There are some items that fall into these categories that you can claim input tax on. These include:
But you can avoid this mistake by understanding the general rules and tips that apply to input tax so you can use it to boost your company's cash flow.
Follow these rules when it comes to claiming your company's input tax
Before you try to claim, it's important you know that input taxis the Vat you pay to your suppliers in the course of carrying on your business or enterprise.
That's means you can claim input tax on any item you purchase or any expense you have, as long as it's used in the course of your Vat registered business. For you to claim, your suppliers must have been charged Vat on the transaction.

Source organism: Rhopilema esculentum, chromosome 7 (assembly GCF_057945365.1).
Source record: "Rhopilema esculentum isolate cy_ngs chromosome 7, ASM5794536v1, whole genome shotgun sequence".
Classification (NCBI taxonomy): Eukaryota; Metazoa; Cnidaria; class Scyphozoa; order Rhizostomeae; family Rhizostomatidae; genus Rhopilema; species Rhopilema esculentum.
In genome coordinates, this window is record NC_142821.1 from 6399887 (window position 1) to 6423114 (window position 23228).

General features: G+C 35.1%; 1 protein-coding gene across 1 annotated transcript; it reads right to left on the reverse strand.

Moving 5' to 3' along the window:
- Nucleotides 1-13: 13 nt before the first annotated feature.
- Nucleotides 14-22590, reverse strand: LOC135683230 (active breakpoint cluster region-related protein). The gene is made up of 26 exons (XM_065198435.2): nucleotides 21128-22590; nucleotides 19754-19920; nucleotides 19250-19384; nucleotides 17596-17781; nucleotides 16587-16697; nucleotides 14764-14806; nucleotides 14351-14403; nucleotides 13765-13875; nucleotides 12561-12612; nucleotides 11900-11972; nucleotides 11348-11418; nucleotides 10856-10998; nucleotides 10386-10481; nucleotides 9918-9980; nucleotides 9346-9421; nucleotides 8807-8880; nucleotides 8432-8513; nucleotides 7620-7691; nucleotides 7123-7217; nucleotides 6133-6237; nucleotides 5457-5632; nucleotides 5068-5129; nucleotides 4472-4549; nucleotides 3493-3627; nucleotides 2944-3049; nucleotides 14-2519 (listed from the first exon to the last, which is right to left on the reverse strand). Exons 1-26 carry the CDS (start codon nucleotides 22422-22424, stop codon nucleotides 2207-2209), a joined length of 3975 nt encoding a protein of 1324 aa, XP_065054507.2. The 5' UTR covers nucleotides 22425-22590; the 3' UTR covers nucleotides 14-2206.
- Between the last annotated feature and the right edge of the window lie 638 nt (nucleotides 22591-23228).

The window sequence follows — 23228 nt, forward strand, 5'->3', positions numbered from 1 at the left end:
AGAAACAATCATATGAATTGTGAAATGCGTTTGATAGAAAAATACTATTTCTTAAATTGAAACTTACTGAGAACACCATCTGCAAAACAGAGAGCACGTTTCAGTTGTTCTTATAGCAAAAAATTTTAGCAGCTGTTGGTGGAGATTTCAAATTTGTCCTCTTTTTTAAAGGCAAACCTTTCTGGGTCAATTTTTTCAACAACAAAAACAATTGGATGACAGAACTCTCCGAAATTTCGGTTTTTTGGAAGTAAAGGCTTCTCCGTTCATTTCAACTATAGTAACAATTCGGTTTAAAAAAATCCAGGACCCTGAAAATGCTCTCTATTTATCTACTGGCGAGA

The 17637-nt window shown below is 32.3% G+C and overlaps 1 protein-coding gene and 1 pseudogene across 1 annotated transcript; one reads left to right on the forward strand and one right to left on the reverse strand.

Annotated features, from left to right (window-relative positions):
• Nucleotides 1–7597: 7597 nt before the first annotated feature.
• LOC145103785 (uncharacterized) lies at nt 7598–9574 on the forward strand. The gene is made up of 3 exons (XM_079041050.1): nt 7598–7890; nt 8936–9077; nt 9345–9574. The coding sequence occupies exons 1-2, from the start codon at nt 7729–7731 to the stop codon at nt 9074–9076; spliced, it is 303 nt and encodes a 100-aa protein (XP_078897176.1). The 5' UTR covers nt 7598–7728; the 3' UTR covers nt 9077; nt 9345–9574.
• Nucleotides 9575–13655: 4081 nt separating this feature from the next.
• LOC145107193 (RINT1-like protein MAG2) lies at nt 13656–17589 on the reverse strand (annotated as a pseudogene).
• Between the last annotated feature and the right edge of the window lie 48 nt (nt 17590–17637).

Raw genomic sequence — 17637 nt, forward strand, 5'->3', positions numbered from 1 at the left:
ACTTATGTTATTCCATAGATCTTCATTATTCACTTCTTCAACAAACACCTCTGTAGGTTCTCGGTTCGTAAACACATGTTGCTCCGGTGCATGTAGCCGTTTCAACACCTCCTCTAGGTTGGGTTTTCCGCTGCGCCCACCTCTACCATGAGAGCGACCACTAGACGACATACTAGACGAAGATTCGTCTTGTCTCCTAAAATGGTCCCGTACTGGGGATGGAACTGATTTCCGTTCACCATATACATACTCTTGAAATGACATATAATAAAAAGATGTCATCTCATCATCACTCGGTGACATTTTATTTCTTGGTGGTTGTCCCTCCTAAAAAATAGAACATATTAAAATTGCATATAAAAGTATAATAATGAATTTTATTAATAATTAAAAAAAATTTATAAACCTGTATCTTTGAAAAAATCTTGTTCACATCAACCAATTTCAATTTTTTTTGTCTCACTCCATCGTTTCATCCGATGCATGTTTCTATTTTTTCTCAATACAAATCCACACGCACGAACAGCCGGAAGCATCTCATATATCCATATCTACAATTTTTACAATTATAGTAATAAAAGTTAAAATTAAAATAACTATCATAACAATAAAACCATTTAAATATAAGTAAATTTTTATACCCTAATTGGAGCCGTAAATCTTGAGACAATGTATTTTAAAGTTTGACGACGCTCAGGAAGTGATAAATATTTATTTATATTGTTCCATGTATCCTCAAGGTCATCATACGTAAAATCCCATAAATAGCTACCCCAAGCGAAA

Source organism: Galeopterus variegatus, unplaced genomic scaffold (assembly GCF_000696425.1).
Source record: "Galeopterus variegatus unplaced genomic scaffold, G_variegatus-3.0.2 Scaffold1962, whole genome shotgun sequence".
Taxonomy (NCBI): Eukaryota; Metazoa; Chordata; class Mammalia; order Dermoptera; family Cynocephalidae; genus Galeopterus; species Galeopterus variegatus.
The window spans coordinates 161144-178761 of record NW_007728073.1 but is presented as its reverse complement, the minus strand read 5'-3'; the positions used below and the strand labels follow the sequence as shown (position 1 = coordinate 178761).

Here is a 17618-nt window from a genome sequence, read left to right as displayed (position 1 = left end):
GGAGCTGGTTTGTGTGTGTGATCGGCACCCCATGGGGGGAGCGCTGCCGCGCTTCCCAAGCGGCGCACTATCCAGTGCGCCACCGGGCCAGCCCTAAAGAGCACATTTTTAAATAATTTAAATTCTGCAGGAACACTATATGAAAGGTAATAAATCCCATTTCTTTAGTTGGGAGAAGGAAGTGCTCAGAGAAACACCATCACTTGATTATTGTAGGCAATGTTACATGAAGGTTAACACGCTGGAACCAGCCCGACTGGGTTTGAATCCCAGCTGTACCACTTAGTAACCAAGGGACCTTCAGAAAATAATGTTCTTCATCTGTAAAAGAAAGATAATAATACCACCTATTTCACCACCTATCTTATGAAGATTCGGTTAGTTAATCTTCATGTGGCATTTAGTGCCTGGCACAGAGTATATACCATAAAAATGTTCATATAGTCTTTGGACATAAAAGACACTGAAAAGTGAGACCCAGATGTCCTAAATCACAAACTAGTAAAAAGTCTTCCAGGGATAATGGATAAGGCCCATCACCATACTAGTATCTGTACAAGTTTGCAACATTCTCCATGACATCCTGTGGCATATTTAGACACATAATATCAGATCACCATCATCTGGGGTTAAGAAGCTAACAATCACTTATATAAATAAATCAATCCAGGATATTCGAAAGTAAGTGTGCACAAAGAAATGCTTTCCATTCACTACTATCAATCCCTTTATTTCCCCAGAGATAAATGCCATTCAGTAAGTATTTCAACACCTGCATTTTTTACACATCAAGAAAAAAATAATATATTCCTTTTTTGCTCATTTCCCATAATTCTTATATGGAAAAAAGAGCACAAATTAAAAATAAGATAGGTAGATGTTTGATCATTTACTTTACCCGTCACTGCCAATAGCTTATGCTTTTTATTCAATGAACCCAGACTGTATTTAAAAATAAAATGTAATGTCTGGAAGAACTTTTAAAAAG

If your transaction applies, you can then use these four rules to ensure SARS pays your input tax back to you.
Input tax general rule #1: If you've claimed input tax on a tax invoice and you haven't paid your supplier within 12 months of the date of that invoice, you have to 'add back' the input tax. 'You will have to include that specific Vat amount as output tax in block 12 of the relevant Vat return,' says the Loose Leaf.
Input tax general rule #3: You can claim input tax on second-hand goods you buy for your business. This is known as notional input tax. 'You will, however, need to keep a record of the details of the person who sold the goods to you, a description of the goods and the amount you paid for it. The Vat 264 declaration takes the place of a tax invoice,' explains the Loose Leaf.
Following these general rules when it comes to claiming your company's input tax will ensure you know how to apply them to boost your company's cash flow.